In the cardiac system, vitamin D maintains cardiovascular health by direct binding to vitamin D receptor on the myocardial cells, and thus regulating the hypertrophy of myocardial cells and the synthesis and release of atrial natriuretic peptide [40, 41]. Vitamin D has been shown to inhibit angiogenesis and increase matrix G1A protein synthesis and thus inhibit the synthesis of inflammatory cytokines such as tumor necrosis factor and interleukin [42]. On the other hand, vitamin D inhibits the calcification of blood vessels by regulating the activities of interleukins [43]. In patients with end-stage renal disease, vitamin D supplementation has been found to improve left ventricular function and muscle weakness, but the mechanism underlying this function is not known yet [11]. Vitamin D deficiency has been found to be associated with a variety of cardiovascular and other diseases, such as hypertension, diabetes mellitus, myocardial infarction, stroke, congestive heart failure, peripheral vascular disease, and atherosclerosis [12]. Therefore, the serum level of vitamin D is considered to be an important independent predictor of cardiovascular diseases [5].

7. Vitamin D in the Immune System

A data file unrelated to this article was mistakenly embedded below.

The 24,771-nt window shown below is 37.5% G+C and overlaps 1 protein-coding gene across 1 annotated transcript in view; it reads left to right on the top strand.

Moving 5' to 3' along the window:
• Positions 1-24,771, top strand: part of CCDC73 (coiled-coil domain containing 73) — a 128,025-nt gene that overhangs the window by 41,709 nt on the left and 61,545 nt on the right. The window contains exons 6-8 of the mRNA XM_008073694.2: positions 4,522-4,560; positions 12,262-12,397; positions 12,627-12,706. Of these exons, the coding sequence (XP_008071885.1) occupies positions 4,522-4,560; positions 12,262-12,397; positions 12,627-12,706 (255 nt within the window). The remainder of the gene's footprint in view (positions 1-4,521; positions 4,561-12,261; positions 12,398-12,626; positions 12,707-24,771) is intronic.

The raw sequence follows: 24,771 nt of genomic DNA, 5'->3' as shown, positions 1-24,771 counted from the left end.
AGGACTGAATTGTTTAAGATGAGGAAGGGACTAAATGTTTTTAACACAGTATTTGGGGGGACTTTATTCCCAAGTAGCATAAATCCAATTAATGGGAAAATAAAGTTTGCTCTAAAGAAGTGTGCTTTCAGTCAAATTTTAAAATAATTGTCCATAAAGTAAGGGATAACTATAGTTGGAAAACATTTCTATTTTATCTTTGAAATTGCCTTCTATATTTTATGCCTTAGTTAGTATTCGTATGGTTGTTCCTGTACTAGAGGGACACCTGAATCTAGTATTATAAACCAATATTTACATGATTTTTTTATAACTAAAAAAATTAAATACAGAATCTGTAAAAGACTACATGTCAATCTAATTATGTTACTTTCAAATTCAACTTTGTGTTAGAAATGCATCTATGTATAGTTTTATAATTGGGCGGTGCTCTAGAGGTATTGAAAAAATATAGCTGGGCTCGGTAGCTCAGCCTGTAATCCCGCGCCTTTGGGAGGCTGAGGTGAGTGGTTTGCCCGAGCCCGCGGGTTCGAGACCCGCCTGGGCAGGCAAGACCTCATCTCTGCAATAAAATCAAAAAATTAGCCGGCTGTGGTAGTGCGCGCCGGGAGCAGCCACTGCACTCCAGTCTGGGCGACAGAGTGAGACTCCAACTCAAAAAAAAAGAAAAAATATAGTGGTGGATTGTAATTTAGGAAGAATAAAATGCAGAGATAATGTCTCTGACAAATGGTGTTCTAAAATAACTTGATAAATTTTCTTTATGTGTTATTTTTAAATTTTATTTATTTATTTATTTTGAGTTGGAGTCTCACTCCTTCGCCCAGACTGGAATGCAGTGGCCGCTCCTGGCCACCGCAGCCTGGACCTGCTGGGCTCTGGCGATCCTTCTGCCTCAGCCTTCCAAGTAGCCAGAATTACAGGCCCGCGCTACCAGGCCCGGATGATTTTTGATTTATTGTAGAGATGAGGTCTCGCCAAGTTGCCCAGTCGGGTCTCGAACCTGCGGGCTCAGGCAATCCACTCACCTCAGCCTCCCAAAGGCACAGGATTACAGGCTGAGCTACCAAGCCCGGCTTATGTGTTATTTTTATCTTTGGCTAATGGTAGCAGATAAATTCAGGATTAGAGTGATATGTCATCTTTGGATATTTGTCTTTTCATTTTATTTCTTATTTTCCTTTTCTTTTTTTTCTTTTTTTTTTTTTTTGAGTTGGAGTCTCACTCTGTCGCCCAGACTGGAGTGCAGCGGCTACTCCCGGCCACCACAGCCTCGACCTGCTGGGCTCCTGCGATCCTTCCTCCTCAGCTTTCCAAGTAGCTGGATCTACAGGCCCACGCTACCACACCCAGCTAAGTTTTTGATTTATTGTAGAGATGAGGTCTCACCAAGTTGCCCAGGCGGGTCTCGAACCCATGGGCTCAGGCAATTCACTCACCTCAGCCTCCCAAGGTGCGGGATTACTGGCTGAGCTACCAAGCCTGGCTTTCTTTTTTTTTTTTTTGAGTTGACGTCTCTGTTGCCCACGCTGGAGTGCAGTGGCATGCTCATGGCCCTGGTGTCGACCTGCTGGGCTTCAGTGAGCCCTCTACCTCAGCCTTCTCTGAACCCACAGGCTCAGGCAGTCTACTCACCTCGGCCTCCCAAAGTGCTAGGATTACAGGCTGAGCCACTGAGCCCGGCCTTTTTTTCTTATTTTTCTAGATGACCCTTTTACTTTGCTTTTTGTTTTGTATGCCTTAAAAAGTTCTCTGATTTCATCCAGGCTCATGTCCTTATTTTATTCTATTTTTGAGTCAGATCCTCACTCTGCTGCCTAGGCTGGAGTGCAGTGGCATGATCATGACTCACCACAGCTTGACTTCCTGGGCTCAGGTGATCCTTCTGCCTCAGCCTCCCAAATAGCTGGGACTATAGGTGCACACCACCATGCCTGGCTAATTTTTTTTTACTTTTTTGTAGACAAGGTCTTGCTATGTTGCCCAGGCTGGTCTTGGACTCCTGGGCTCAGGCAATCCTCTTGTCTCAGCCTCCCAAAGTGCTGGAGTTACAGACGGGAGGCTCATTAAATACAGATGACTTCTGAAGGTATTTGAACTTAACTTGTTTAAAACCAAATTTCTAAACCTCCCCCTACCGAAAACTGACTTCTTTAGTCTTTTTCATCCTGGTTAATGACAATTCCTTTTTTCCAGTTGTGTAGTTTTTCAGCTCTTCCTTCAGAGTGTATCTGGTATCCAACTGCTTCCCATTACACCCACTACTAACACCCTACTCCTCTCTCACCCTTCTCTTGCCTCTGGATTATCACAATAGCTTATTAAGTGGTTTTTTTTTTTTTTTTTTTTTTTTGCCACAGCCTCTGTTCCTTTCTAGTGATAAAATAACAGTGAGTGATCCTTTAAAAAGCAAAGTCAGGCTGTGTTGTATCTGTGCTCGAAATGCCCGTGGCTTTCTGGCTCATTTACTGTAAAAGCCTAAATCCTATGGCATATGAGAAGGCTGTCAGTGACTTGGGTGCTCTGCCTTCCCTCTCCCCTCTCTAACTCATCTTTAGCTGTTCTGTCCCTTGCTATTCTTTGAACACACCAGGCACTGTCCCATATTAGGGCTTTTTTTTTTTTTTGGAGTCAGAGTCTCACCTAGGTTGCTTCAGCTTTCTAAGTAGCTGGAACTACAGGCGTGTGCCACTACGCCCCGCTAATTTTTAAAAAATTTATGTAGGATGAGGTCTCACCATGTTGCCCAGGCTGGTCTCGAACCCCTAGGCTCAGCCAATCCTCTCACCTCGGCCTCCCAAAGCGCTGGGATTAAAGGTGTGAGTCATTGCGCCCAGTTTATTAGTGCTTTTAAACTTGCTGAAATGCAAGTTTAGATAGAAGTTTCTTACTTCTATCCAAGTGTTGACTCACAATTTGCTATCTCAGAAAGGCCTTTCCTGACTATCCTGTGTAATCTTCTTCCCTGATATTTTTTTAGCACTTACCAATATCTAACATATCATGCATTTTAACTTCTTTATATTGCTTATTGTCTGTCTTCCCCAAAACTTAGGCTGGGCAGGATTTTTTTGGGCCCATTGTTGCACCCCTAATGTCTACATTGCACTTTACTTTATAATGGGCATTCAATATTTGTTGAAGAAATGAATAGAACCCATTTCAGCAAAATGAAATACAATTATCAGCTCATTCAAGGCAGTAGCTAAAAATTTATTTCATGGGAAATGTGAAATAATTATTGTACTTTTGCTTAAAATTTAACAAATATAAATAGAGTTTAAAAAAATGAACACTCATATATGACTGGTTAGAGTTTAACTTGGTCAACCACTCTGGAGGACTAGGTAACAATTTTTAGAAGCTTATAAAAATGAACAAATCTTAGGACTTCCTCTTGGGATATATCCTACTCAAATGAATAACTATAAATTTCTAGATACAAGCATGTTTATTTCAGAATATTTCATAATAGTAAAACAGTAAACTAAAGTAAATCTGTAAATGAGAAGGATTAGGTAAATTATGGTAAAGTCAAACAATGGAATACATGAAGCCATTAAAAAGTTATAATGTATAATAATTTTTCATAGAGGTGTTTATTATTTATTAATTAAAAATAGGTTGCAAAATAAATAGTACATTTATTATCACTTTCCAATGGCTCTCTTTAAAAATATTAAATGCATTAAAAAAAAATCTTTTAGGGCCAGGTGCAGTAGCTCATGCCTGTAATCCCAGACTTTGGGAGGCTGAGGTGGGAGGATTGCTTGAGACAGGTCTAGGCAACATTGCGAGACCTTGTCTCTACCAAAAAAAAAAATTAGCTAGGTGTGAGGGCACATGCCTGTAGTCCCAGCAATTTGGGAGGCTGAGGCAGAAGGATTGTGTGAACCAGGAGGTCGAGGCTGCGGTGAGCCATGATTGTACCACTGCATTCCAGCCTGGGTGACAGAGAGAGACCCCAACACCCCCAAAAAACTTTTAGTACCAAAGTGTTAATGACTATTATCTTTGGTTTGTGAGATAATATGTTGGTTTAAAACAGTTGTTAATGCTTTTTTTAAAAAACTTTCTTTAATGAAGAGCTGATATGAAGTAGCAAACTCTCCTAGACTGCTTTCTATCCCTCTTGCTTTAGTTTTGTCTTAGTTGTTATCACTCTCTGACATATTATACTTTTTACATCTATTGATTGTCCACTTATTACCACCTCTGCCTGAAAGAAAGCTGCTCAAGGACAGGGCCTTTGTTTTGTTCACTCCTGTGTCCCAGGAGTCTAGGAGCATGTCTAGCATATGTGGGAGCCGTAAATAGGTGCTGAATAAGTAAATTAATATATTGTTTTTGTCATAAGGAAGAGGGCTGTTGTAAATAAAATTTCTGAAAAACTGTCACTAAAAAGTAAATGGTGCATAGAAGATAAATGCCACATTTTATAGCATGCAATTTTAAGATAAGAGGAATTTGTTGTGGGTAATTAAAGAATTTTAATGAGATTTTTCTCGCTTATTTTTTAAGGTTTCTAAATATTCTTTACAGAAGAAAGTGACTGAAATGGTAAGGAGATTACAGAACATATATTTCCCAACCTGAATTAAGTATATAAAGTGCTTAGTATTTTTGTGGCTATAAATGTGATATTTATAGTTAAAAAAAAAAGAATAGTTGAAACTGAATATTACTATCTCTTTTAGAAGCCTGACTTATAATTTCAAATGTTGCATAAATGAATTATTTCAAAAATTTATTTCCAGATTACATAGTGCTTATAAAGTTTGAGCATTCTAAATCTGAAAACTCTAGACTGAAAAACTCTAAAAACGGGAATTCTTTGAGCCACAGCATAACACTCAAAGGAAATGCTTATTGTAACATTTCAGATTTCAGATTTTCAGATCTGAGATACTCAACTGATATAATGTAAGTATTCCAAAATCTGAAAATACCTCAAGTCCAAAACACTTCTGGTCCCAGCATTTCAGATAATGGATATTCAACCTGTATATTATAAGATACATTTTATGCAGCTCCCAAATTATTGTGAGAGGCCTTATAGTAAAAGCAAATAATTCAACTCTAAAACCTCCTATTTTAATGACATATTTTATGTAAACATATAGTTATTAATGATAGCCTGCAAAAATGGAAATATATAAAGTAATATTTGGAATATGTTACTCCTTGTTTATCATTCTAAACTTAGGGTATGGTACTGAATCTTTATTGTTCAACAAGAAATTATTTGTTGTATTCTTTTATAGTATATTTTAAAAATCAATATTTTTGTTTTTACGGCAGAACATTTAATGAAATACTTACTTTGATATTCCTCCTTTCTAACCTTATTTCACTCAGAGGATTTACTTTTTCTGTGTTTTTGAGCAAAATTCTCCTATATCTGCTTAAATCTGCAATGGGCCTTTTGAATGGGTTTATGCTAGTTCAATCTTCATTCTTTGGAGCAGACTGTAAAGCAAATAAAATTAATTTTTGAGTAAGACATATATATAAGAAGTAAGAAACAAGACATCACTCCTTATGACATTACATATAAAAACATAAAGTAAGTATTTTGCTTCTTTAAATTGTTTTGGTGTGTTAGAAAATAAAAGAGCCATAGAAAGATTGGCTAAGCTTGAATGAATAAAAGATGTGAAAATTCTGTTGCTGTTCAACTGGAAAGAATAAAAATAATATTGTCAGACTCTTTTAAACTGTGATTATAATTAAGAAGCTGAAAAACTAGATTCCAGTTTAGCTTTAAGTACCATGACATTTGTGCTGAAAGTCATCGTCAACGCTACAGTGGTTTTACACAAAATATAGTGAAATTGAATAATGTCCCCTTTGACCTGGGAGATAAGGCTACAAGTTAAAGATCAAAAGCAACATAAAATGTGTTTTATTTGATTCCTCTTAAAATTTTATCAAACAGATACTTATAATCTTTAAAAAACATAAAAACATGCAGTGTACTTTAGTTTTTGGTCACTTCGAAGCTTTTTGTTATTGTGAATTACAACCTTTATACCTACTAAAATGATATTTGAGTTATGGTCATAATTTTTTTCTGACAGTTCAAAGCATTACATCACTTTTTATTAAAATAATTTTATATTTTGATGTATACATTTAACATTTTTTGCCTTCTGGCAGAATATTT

The interaction of vitamin D with the immune system is one of its most well-known effects [44]. The active vitamin D regulates innate and adaptive immune system, because its receptors are widely present on many immune cells, such as macrophages, dendritic cells, T cells, and B cells [45]. Vitamin D is thought to be able to activate cathelicidins, antimicrobial peptides present within the lysosomes of macrophages, and polymorphonuclear leukocytes [46]. Cathelicidins play a key role in innate immune defense against bacterial infections [47]. Cathelicidins regulate the transcription of vitamin D receptor as its gene promoter contains the functional response to vitamin D [48]. The active vitamin D regulates this antimicrobial peptide function in many different types of cells, including macrophages, keratinocytes, lung epithelial cells, placental trophoblast cells, and myeloid cell lines [21, 49, 50]. Therefore, active vitamin D has been found to inhibit the initiation of many diseases, such as experimental autoimmune encephalomyelitis, thyroiditis, type 1 diabetes mellitus, inflammatory bowel disease, systemic lupus erythematosus, and Lyme arthritis [16, 51].

In vitro studies on systemic lupus erythematosus revealed that the abnormal immune response may be reversed by addition of vitamin D; therefore, vitamin D deficiency is considered to be associated with loss of immune tolerance [52]. Studies on rheumatoid arthritis found that the disease activity is negatively correlated with serum vitamin D concentration, and such a correlation is independent of the parathyroid function [53].

8. Vitamin D and Cancer

Several studies have shown that vitamin D plays a protective role in several types of cancer, such as prostate, breast, and colon cancer [10]. Vitamin D has also been found to inhibit proliferation of a variety of human leukemia cell lines and induce differentiation of normal and leukemic myeloid precursor, thereby increasing maturation and decreasing aggressiveness of potential leukemic cells. Therefore, vitamin D is helpful in the treatment of leukemia and other myeloproliferative disorders [54].